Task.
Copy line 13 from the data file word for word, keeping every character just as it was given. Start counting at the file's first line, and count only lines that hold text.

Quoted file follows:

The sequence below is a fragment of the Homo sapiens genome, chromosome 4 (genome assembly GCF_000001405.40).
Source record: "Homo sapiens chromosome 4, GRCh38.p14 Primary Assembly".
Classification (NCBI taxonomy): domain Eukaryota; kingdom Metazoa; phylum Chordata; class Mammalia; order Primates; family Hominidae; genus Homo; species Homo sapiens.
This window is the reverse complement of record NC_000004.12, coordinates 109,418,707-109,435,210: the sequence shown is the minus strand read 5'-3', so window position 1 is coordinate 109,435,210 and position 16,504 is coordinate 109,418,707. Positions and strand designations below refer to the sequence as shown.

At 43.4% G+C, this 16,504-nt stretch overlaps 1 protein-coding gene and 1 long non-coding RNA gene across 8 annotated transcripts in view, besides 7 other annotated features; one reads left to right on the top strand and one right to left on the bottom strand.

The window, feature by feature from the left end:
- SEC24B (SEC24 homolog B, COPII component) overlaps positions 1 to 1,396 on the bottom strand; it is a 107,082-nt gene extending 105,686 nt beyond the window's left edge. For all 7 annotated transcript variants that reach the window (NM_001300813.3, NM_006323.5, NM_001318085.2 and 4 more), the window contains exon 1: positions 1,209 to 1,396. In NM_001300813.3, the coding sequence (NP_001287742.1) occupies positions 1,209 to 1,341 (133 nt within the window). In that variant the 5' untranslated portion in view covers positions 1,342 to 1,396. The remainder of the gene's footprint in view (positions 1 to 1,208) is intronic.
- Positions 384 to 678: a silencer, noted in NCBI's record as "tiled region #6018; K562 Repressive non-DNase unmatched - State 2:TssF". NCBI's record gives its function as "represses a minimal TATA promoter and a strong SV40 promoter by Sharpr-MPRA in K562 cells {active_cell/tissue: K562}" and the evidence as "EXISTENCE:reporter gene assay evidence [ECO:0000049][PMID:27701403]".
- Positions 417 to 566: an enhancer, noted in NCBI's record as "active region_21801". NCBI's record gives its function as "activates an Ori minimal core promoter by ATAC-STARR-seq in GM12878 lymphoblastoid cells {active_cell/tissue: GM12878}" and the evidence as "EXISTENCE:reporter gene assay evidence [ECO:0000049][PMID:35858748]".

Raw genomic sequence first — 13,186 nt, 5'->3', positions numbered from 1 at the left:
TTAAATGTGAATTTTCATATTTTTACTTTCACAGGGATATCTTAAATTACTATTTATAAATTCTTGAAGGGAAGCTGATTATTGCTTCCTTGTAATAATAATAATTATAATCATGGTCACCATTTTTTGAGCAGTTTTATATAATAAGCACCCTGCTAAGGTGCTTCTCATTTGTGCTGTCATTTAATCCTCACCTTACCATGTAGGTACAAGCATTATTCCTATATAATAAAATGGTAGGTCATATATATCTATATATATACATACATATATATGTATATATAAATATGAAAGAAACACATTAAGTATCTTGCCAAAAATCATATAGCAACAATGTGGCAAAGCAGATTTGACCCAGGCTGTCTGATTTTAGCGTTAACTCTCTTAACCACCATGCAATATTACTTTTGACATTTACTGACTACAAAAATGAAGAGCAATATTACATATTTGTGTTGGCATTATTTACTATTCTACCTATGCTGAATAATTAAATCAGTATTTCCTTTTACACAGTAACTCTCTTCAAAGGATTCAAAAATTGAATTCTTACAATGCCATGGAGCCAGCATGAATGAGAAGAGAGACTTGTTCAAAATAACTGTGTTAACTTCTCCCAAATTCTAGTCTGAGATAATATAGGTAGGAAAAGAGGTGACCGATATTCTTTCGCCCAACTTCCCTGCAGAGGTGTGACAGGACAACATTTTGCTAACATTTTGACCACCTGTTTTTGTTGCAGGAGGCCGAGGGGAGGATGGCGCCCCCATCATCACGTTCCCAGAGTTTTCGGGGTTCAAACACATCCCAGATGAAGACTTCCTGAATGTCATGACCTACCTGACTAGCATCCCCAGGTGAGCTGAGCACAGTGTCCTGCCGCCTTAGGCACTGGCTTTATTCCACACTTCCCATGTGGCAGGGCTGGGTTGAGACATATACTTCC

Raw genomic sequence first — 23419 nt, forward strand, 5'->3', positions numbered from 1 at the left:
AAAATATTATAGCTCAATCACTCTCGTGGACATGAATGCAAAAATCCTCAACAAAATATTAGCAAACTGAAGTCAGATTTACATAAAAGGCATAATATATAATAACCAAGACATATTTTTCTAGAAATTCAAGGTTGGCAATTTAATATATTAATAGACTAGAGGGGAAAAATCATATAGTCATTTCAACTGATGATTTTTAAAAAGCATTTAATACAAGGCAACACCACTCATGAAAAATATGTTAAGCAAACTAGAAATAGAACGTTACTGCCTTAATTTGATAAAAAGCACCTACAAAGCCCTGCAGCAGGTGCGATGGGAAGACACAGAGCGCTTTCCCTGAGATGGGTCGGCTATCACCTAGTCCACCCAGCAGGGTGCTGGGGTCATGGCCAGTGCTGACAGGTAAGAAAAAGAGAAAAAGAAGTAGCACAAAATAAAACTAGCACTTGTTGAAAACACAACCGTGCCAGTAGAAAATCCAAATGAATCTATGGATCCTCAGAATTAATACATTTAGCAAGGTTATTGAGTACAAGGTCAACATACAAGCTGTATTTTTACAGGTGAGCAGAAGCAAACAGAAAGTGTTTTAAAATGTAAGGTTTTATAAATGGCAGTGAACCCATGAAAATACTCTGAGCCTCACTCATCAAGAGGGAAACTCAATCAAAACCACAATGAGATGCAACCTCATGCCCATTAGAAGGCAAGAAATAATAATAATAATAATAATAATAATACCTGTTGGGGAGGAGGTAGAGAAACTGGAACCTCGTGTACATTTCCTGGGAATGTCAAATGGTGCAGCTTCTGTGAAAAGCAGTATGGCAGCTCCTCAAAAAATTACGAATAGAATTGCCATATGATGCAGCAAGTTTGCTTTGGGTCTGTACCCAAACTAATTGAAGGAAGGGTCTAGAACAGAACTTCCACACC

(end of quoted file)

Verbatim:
AAAATATTATAGCTCAATCACTCTCGTGGACATGAATGCAAAAATCCTCAACAAAATATTAGCAAACTGAAGTCAGATTTACATAAAAGGCATAATATATAATAACCAAGACATATTTTTCTAGAAATTCAAGGTTGGCAATTTAATATATTAATAGACTAGAGGGGAAAAATCATATAGTCATTTCAACTGATGATTTTTAAAAAGCATTTAATACAAGGCAACACCACTCATGAAAAATATGTTAAGCAAACTAGAAATAGAACGTTACTGCCTTAATTTGATAAAAAGCACCTACAAAGCCCTGCAGCAGGTGCGATGGGAAGACACAGAGCGCTTTCCCTGAGATGGGTCGGCTATCACCTAGTCCACCCAGCAGGGTGCTGGGGTCATGGCCAGTGCTGACAGGTAAGAAAAAGAGAAAAAGAAGTAGCACAAAATAAAACTAGCACTTGTTGAAAACACAACCGTGCCAGTAGAAAATCCAAATGAATCTATGGATCCTCAGAATTAATACATTTAGCAAGGTTATTGAGTACAAGGTCAACATACAAGCTGTATTTTTACAGGTGAGCAGAAGCAAACAGAAAGTGTTTTAAAATGTAAGGTTTTATAAATGGCAGTGAACCCATGAAAATACTCTGAGCCTCACTCATCAAGAGGGAAACTCAATCAAAACCACAATGAGATGCAACCTCATGCCCATTAGAAGGCAAGAAATAATAATAATAATAATAATAATAATACCTGTTGGGGAGGAGGTAGAGAAACTGGAACCTCGTGTACATTTCCTGGGAATGTCAAATGGTGCAGCTTCTGTGAAAAGCAGTATGGCAGCTCCTCAAAAAATTACGAATAGAATTGCCATATGATGCAGCAAGTTTGCTTTGGGTCTGTACCCAAACTAATTGAAGGAAGGGTCTAGAACAGAACTTCCACACC